Inside the Peabody Museum: July 2014

 

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Stars, Stripes, and Tobacco

Favorite Things: Australian Aboriginal Spear Points

Free Summer Admission for Military Families


 

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Beaded tobacco pouch with stars and stripes design. Dakota, Sioux. PM 33-77-10/1777

Stars, Stripes, and Tobacco 

Tobacco pouches were traditionally worn and used by many Native American peoples as a way to carry tobacco, small tools, pigments, and other important small personal goods. Both men and women wore tobacco pouches around the neck or looped around a belt because their clothing did not contain western-style pockets.

The use of glass beads to decorate clothing and other objects grew in popularity following their introduction by Europeans in the 16th century. Glass beads were easy to acquire through trade and, compared to traditional quillwork, the process of beading was time efficient and required little labor. Over time, traditional geometric beading patterns were influenced by Western ideas. By the 19th century, floral patterns and patriotic symbols, such as the eagle and early American flags on this pouch, became popular motifs for Native American artists. Contemporary Native American artists continue to use patriotic symbols in their work, and beading remains a popular medium.

This panel pouch was collected between 1890-1933 by Charles Alexander Eastman, 1858-1939, a Santee Dakota man. Eastman attended Dartmouth College and graduated from Boston University School of Medicine in 1889. Following his graduation from medical school, Eastman was a physician for the Bureau of Indian Affairs and was stationed on the Pine Ridge Indian Reservation in South Dakota where he treated victims after the Wounded Knee Massacre in 1890. Among other notable achievements, he became a prominent Native American activist and writer and was awarded the first Indian Achievement Award in 1933. --Allison Meadows McLaughlin, Curatorial Assistant


Shawn Rowlands

Watch a video of Shawn Rowlands on Australian Aboriginal Kimberly points.

Favorite Things:  Australian Aboriginal Spear Points

Choosing a favorite group of objects from a collection of roughly 1,000 isn't easy, but Shawn Rowlands gave it a try. He is an Indigenous Australia Curatorial Fellow at the Peabody Museum and during his year-long research residency, Dr. Rowlands is sharing his expertise and improving documentation and stewardship of the Peabody’s roughly 1,000 Australian ethnographic items. His research explores how historic collections of Aboriginal material culture have been used to fabricate both Aboriginal identity and national identity in Australia. Of particular interest are the technological aspects of cross-cultural exchange and their (mis)characterization within museum records.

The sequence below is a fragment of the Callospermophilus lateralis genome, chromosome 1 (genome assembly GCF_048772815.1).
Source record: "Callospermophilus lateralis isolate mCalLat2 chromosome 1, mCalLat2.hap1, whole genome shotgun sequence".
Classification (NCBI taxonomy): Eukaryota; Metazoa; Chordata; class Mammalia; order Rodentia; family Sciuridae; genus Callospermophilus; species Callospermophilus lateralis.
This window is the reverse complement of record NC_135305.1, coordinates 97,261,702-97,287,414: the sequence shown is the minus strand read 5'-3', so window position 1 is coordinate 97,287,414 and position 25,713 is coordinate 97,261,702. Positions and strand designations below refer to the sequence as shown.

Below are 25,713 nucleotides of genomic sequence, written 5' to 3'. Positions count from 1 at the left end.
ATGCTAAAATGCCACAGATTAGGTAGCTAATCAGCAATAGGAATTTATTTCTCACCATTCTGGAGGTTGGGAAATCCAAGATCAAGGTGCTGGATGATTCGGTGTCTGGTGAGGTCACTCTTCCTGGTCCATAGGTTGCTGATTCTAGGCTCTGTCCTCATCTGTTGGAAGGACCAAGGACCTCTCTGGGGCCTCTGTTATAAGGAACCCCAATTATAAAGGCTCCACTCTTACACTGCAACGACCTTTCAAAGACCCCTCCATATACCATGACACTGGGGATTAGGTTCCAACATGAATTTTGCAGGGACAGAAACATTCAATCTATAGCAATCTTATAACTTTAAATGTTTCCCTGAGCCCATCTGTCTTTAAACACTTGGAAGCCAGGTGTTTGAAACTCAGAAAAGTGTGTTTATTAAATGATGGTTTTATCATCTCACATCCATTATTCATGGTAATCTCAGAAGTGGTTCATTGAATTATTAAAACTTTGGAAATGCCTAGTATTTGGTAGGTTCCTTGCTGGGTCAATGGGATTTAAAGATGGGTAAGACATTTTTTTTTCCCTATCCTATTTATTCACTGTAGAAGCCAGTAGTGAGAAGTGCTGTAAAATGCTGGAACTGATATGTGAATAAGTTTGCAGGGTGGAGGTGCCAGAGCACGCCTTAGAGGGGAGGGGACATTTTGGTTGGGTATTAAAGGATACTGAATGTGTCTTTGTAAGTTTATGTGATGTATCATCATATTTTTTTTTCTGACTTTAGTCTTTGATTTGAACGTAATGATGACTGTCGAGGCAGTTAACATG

Dr. Rowlands earned his PhD in Australian History from the University of New England. He is currently a research assistant at the University of New England and Queensland Museum, where he has been working on a catalogue of Queensland Aboriginal material (in press). Other publications include “Entangled Frontiers: Collection, Display and the Queensland Museum, 1878-1914,” Journal of Australian Colonial History (2011).


drinking beer in vietnam by T.C. Cannon

Drinking Beer in Vietnam by T.C. Cannon. On view in Wiyohpiyata: Lakota Images of the Contested West

Free Summer Admission for Military Families

The Peabody Museum offers free admission to the nation’s active service members, including National Guard and Reserve, and their families from Memorial Day, May 26, 2014 through Labor Day, September 1, 2014.

The free admission program is available to any bearer of a Geneva Convention common access card (CAC), a DD Form 1173 ID card (dependent ID), or a DD Form 1173-1 ID card, which includes active duty U.S. military - Army, Navy, Air Force, Marines, Coast Guard, as well as members of the National Guard and Reserve, U.S. Public Health Service Commissioned Corps, NOAA Commissioned Corps - and up to five family members.

Blue Star Museums is a collaboration among the National Endowment for the Arts, Blue Star Families, the Department of Defense, and more than 2,000 museums across America. Leadership support has been provided by MetLife Foundation through Blue Star Families. To find participating museums and plan your trip, visit arts.gov/national/blue-star-museums.


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